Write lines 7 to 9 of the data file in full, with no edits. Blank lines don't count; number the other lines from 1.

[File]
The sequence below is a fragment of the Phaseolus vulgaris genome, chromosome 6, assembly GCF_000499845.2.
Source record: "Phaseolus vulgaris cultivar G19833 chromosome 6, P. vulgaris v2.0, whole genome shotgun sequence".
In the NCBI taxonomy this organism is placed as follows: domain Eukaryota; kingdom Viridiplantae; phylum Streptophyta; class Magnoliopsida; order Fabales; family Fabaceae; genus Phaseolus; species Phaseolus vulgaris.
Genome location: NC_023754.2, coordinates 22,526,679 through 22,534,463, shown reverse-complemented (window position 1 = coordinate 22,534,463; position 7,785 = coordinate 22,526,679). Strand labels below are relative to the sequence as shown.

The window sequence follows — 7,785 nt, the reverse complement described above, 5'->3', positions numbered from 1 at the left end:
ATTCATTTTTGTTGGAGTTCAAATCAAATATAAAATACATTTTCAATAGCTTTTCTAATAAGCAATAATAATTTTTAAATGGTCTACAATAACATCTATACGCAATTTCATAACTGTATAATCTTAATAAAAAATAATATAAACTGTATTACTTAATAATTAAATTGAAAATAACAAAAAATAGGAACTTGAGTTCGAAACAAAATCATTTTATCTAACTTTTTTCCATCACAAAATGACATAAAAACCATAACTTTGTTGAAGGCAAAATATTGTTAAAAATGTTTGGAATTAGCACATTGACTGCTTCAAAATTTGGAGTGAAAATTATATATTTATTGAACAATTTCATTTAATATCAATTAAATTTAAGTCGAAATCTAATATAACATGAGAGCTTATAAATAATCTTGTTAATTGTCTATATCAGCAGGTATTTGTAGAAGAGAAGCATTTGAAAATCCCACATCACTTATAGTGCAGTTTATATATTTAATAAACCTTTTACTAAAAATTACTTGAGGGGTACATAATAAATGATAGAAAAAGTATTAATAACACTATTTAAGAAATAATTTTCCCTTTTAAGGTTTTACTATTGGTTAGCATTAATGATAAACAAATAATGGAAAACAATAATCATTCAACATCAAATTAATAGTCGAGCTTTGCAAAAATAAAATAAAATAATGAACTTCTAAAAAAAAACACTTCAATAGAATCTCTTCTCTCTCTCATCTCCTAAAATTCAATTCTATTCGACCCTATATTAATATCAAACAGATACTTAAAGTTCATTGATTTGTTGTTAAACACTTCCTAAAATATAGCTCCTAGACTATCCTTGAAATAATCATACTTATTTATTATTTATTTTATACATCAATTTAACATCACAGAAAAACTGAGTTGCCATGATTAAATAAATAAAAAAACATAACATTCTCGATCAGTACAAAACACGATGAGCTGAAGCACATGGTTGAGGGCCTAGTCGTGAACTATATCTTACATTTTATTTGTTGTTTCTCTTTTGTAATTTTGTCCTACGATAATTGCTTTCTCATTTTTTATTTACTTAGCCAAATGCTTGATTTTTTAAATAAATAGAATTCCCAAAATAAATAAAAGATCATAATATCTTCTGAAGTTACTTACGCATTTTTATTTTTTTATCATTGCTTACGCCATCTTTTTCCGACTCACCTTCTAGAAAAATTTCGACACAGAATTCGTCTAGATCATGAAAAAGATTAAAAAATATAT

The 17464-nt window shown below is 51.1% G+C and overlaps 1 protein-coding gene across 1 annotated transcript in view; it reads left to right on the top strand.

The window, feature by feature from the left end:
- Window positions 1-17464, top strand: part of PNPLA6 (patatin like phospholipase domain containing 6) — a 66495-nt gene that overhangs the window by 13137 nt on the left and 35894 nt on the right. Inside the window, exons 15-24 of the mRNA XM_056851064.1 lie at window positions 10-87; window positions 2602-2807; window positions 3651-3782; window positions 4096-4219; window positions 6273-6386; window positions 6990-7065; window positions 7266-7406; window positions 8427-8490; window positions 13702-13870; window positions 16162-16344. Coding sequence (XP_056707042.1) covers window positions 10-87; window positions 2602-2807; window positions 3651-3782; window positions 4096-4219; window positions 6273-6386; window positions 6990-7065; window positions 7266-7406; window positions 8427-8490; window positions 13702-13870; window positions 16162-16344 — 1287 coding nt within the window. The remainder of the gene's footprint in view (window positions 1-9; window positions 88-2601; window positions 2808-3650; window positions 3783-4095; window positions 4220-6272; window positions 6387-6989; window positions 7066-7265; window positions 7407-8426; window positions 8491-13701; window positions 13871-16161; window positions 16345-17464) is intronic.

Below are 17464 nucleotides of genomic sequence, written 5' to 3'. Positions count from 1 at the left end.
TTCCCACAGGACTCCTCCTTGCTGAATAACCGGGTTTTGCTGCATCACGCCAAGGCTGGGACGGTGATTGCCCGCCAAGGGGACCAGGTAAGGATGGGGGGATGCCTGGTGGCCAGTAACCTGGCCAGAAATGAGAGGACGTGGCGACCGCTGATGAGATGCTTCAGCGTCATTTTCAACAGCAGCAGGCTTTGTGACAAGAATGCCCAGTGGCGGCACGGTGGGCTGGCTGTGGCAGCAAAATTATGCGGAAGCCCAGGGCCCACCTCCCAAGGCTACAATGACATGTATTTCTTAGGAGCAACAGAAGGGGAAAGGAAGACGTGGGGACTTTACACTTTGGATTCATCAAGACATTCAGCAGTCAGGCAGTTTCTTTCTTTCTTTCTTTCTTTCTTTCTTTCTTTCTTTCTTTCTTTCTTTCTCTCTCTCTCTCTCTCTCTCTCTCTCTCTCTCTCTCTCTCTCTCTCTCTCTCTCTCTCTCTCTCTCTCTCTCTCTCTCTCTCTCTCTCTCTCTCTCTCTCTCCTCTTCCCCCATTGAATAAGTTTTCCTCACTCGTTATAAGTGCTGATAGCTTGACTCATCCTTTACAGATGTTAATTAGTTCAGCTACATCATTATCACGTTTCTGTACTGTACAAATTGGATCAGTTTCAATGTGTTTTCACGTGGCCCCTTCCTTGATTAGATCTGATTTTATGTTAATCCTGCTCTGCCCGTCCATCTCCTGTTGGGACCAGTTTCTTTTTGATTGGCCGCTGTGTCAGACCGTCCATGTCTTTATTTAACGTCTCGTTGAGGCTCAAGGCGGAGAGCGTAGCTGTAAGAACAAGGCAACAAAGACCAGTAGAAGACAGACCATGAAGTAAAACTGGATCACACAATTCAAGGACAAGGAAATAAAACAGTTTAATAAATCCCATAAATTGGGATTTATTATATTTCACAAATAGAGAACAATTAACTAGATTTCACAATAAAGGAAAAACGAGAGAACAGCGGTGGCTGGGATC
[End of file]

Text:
The 17464-nt window shown below is 51.1% G+C and overlaps 1 protein-coding gene across 1 annotated transcript in view; it reads left to right on the top strand.

The window, feature by feature from the left end:
- Window positions 1-17464, top strand: part of PNPLA6 (patatin like phospholipase domain containing 6) — a 66495-nt gene that overhangs the window by 13137 nt on the left and 35894 nt on the right. Inside the window, exons 15-24 of the mRNA XM_056851064.1 lie at window positions 10-87; window positions 2602-2807; window positions 3651-3782; window positions 4096-4219; window positions 6273-6386; window positions 6990-7065; window positions 7266-7406; window positions 8427-8490; window positions 13702-13870; window positions 16162-16344. Coding sequence (XP_056707042.1) covers window positions 10-87; window positions 2602-2807; window positions 3651-3782; window positions 4096-4219; window positions 6273-6386; window positions 6990-7065; window positions 7266-7406; window positions 8427-8490; window positions 13702-13870; window positions 16162-16344 — 1287 coding nt within the window. The remainder of the gene's footprint in view (window positions 1-9; window positions 88-2601; window positions 2808-3650; window positions 3783-4095; window positions 4220-6272; window positions 6387-6989; window positions 7066-7265; window positions 7407-8426; window positions 8491-13701; window positions 13871-16161; window positions 16345-17464) is intronic.